Work with her here.

Rest Days

Rest days are as important as training days. Most runners don’t realize that in order to get the full benefit of our training we HAVE to recover. Our bodies only adapt to the training we have done during recovery so without recovery you won’t get the full benefit of your training. 

Rest days also help prevent injuries which is key to continuing your training for the marathon.

With our training plans rest days are included in your schedule and placed on specific days where you will get the most benefit from them. For example, rest days are added around the time trials and your long runs so that you can benefit fully from the training you are doing.

Consistency is important… Even when it comes to rest.

Allowing yourself time to recover after your runs is what makes it possible for you to come back better adapted-for your next run. Here is a Practical Guide To Running Recovery.**Link**

Time Trials

Time trials are scheduled every four weeks in your program. You can use these as an indicator of your progress and adjust your program if necessary.

The time trials are 5km or 8km depending on your time goal and should be run in the best time possible.

Strength and Conditioning

Strength and conditioning are extremely important for runners, for two main reasons. The first is for injury prevention, and the second is to improve your running performance by making you a faster and more efficient runner.

Strength training plays an integral part in the Coach Parry training philosophy and that’s why we include our Strength and Conditioning plans as part of the training program.

Read more about the importance of strength training here.

Note: You can get strength training plans anywhere, there are plenty of options on google… But it’s not just about the plan, but how you implement it. The technique is vital and at Coach Parry, we are all about technique.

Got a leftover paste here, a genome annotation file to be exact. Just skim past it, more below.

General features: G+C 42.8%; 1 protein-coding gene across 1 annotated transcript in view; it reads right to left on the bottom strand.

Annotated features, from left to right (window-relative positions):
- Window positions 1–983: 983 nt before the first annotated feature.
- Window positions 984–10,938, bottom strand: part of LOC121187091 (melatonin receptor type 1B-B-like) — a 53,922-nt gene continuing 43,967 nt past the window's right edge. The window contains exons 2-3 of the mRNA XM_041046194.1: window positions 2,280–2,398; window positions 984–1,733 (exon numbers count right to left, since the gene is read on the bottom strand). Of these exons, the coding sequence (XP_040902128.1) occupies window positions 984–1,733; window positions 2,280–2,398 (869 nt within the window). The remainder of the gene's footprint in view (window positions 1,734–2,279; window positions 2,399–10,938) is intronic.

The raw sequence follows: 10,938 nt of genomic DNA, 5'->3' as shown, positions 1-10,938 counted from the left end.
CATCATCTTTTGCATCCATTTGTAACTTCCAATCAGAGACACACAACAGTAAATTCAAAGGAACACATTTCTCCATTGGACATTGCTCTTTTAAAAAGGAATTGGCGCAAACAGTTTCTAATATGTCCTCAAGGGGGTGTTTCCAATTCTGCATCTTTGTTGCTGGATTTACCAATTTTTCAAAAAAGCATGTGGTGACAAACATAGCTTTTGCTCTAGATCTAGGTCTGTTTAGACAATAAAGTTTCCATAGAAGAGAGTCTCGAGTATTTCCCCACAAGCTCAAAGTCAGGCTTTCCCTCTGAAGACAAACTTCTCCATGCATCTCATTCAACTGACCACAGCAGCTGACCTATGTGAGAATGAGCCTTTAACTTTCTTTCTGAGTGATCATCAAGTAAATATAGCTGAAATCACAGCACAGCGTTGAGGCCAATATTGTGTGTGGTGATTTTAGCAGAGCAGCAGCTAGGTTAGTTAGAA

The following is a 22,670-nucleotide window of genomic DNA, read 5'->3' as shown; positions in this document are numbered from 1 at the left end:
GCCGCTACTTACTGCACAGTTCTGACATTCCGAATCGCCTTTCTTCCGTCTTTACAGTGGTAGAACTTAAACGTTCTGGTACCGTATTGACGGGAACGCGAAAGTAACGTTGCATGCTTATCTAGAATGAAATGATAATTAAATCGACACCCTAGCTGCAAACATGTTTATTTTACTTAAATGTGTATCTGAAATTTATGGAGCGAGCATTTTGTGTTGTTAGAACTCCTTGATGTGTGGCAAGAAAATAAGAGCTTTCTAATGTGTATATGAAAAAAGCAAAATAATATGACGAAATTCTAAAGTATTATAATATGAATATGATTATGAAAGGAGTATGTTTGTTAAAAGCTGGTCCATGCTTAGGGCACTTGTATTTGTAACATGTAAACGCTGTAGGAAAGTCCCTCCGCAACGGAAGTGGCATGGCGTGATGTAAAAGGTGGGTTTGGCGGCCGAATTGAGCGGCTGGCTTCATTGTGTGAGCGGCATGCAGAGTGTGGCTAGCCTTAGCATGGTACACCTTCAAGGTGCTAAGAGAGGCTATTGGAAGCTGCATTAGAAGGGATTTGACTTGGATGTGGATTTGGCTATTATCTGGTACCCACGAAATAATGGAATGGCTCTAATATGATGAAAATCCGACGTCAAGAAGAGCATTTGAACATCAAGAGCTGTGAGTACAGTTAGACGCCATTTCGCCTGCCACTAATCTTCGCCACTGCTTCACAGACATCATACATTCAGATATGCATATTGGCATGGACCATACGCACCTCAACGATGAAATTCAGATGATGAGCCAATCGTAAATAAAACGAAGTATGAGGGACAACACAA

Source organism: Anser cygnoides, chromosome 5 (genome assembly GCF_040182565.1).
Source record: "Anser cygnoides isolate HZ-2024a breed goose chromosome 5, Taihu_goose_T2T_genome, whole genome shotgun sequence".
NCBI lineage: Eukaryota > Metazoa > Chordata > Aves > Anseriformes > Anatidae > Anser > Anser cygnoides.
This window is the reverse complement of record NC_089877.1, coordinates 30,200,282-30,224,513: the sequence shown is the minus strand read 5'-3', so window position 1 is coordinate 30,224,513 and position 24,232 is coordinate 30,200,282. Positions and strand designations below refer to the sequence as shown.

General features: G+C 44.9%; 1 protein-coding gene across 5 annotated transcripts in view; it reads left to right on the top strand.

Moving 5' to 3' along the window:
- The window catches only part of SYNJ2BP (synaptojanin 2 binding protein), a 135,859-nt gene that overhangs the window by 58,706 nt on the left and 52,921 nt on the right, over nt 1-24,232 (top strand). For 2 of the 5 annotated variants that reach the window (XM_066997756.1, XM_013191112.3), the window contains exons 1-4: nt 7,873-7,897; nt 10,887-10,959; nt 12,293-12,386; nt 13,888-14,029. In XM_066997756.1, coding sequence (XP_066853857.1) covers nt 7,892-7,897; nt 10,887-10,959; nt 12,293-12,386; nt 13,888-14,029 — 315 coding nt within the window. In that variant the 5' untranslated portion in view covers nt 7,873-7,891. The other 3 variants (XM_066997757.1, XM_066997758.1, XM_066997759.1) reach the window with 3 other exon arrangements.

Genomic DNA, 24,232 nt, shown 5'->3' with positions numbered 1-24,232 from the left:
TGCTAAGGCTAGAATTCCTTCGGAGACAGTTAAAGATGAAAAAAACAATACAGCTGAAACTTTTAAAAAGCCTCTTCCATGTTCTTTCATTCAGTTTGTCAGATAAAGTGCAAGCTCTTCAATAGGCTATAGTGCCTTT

Making sure you do the correct strength training is important. The good news is we’ve created a free strength training plan for runners that you can download by clicking here.

Cross Training

When we run, we hit the ground hard, which results in eccentric muscle contractions. Our muscles contract while they lengthen in order to act as shock absorbers and protect bones and joints.

Cross-training is a great way to work different muscles in the body that one normally wouldn’t. Cross-training allows more training without eccentric contractions, reducing eccentric load, meaning less damage to the body.

Examples of great cross-training sports to include in your training for the London Marathon include:


Tapering refers to the practice of reducing volume leading to an important competition.

It is one of the most important aspects of marathon training and yet, it is also one of the most difficult to implement because runners fear cutting back on training.

Tapering is in essence reducing mileage, it is vitally important for full recovery from training and for peak performance.

The idea of the taper is to keep you ticking over with some training stimulus.

Your body is so used to training, but we’re also trying to freshen you up and make sure that you are as strong as possible come race day. 

We have a look at the reasons you should taper, how to taper correctly, marathon tapering mistakes, and if it’s possible to taper too much in this article.